It is not much harder to pull power + coms cable than it is to pull a power cable only.
    But if I am lucky enough to visit panbo one day – I’ll bring my portable spectrum analyser with me – then you can see just how much noise is emitting from all the wireless access points around you. The more you put in a confined space – even if they are on different channels – the more degraded all signals become and the end result is a LOT retransmissions and signal degradation.
    While it might not affect sonar at 2000-30000 bytes pr second (modern average sonar is about 2000 bytes per ping plus/minus) – it can quite possibly affect a radar a lot more with maybe 500,000-2,000,000 bytes per second. Of course if Furuno compress a lot – then it might only be 100,000 bytes per second – but then you need the user device decompressing it again.
    But lets see once it gets out. 🙂

  31. chicagocat says:

    I’m sure this has been mentioned in other threads, but I don’t see it here. The real reason people are so excited about something like the wireless Furuno radar is that it separates the radar and the MFD. I have an older Raymarine MFD. I’d love to get the e7.
    But guess what? If I want the e7 I have to buy a whole new radar scanner, because the e7 doesn’t support the older radar scanners. But I like my current radar scanner just fine. It’s infuriating that every time you upgrade radar or MFD you have to upgrade the other.
    The Furuno wifi scanner solves this problem. That’s why my next upgrade will be a wifi radar.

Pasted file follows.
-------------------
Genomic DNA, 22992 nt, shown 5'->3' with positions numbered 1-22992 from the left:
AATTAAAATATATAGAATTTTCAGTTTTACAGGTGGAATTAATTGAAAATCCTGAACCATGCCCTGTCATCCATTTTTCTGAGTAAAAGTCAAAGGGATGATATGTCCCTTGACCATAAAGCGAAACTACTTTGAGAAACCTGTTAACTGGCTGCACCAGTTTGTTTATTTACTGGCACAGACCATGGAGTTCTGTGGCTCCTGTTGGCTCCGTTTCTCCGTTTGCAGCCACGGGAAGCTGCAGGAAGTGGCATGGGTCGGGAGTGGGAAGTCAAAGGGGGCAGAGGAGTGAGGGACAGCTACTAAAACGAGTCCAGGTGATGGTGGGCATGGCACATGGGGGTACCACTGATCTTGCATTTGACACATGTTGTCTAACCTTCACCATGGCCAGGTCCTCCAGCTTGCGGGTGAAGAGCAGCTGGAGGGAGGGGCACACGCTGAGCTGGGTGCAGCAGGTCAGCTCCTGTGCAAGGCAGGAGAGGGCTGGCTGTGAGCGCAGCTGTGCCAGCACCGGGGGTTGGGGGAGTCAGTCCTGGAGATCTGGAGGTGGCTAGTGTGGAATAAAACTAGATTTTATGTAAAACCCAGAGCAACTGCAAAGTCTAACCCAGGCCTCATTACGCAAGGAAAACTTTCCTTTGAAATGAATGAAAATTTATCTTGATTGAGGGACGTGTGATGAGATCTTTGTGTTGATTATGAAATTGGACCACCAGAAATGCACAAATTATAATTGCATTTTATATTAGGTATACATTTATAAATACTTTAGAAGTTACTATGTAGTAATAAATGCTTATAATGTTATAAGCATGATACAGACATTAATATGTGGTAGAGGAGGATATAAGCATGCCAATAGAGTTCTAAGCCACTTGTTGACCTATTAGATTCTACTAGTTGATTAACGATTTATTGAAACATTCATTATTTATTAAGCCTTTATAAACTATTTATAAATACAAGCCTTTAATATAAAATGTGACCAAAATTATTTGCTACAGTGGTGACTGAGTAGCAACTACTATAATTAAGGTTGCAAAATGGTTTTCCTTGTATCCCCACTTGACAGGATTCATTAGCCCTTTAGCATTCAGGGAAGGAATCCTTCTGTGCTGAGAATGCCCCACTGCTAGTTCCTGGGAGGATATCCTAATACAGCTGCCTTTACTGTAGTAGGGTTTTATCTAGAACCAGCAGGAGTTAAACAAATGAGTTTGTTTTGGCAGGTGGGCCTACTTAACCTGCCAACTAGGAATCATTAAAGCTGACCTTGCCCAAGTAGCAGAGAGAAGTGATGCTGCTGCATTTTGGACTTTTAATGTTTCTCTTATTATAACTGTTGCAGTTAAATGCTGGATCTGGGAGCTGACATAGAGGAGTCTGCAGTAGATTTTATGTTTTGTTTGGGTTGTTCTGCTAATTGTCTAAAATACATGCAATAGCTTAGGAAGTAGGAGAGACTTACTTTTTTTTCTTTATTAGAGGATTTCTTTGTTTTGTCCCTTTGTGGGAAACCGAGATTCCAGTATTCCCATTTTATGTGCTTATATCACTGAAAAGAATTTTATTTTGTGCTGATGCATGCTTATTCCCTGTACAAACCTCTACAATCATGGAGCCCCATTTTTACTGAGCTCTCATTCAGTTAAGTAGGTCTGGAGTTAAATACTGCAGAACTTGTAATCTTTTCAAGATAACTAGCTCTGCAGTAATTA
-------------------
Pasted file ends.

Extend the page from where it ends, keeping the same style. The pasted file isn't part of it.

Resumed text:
32. Ben Ellison Ben Ellison says:

    Be careful what you wish for, Brendan. As best I can tell, the Furuno 1st Watch WiFi DRS4W Radar won’t connect to any MFD, just tablets. And note that the existing Furuno DRS2D radar could already be independent of an MFD. PC Radar is the subject of this entry!
    In fact, any radar that does its processing in the scanner and interfaces with Ethernet can be an independent sensor if the manufacturer develops the apps or gives access to other developers. And every major manufacturer has switched over from analog radar scanners to Ethernet. That’s why they all did what happened to you with your older Raymarine scanner.
    But the switchover only happened once. So “every time you upgrade radar or MFD you have to upgrade the other” is simply not true. I put a Raymarine Ethernet radar on Gizmo 5 years ago and it’s worked with many different models since, and I think it will continue to.
    So I don’t see the problem the Furuno WiFi Radar is solving. In fact, I really don’t understand the product, though maybe I’m missing something. It is an official Furuno product (though Furuno USA doesn’t seem interested) with its own mini site:

  33. Jeff says:

    Ben, in exploring the Nobeltec site I seen they have a private labeled radar (Nobeltec InSight)that also works with a PC running their software, no MFD required. Have you heard anything about it,good or bad?

  34. Kees says:

    That is software intended for Nobeltec users that bought one of the Nobeltec Insight radars that were on the market until about 4 years ago. I had one on my old boat. They are Koden analog microwave radars with an Ethernet conversion box that converts the signal to an Ethernet signal. They were also available under the Si-Tex brand who still have a page on them: http://si-tex.com/kodens/item/mds50r51r52r61r62r63rradarpc
    This was a decent radar at the time, but there has’t been any R&D on them for a while so if buying new I’d go for a more recent model (like the Furuno radar).